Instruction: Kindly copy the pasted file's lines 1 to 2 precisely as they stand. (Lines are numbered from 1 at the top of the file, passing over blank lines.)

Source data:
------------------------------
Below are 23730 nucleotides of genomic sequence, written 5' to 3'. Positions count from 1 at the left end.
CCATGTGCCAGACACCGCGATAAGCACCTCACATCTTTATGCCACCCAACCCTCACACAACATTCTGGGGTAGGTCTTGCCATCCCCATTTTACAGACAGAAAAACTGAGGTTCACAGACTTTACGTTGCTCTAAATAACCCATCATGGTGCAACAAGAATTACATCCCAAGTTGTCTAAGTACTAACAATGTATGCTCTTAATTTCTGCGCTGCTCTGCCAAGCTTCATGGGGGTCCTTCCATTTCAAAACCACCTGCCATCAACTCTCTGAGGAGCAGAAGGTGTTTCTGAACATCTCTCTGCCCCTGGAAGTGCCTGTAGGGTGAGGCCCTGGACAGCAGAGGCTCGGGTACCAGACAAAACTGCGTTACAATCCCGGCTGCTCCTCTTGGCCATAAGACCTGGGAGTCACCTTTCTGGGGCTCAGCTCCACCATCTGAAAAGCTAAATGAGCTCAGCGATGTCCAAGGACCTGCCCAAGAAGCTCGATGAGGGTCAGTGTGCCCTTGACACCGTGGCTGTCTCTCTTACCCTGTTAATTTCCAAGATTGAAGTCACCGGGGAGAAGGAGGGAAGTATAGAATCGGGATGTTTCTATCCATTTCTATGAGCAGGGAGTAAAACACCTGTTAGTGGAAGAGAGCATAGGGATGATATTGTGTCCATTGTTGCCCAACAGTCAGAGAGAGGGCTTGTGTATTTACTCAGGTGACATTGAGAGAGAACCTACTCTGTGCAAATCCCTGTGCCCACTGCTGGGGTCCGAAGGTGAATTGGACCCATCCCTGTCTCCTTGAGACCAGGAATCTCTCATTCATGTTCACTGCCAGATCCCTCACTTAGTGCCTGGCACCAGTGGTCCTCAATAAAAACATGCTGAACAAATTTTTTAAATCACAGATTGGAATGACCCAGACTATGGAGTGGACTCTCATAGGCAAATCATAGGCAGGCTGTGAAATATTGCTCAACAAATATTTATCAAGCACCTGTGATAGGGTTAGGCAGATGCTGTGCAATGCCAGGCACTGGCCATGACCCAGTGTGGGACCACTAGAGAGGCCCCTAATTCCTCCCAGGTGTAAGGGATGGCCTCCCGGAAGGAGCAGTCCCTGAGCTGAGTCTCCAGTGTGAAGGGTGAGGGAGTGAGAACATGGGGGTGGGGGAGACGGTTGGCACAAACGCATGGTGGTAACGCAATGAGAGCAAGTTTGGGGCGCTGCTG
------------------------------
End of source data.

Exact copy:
Below are 23730 nucleotides of genomic sequence, written 5' to 3'. Positions count from 1 at the left end.
CCATGTGCCAGACACCGCGATAAGCACCTCACATCTTTATGCCACCCAACCCTCACACAACATTCTGGGGTAGGTCTTGCCATCCCCATTTTACAGACAGAAAAACTGAGGTTCACAGACTTTACGTTGCTCTAAATAACCCATCATGGTGCAACAAGAATTACATCCCAAGTTGTCTAAGTACTAACAATGTATGCTCTTAATTTCTGCGCTGCTCTGCCAAGCTTCATGGGGGTCCTTCCATTTCAAAACCACCTGCCATCAACTCTCTGAGGAGCAGAAGGTGTTTCTGAACATCTCTCTGCCCCTGGAAGTGCCTGTAGGGTGAGGCCCTGGACAGCAGAGGCTCGGGTACCAGACAAAACTGCGTTACAATCCCGGCTGCTCCTCTTGGCCATAAGACCTGGGAGTCACCTTTCTGGGGCTCAGCTCCACCATCTGAAAAGCTAAATGAGCTCAGCGATGTCCAAGGACCTGCCCAAGAAGCTCGATGAGGGTCAGTGTGCCCTTGACACCGTGGCTGTCTCTCTTACCCTGTTAATTTCCAAGATTGAAGTCACCGGGGAGAAGGAGGGAAGTATAGAATCGGGATGTTTCTATCCATTTCTATGAGCAGGGAGTAAAACACCTGTTAGTGGAAGAGAGCATAGGGATGATATTGTGTCCATTGTTGCCCAACAGTCAGAGAGAGGGCTTGTGTATTTACTCAGGTGACATTGAGAGAGAACCTACTCTGTGCAAATCCCTGTGCCCACTGCTGGGGTCCGAAGGTGAATTGGACCCATCCCTGTCTCCTTGAGACCAGGAATCTCTCATTCATGTTCACTGCCAGATCCCTCACTTAGTGCCTGGCACCAGTGGTCCTCAATAAAAACATGCTGAACAAATTTTTTAAATCACAGATTGGAATGACCCAGACTATGGAGTGGACTCTCATAGGCAAATCATAGGCAGGCTGTGAAATATTGCTCAACAAATATTTATCAAGCACCTGTGATAGGGTTAGGCAGATGCTGTGCAATGCCAGGCACTGGCCATGACCCAGTGTGGGACCACTAGAGAGGCCCCTAATTCCTCCCAGGTGTAAGGGATGGCCTCCCGGAAGGAGCAGTCCCTGAGCTGAGTCTCCAGTGTGAAGGGTGAGGGAGTGAGAACATGGGGGTGGGGGAGACGGTTGGCACAAACGCATGGTGGTAACGCAATGAGAGCAAGTTTGGGGCGCTGCTG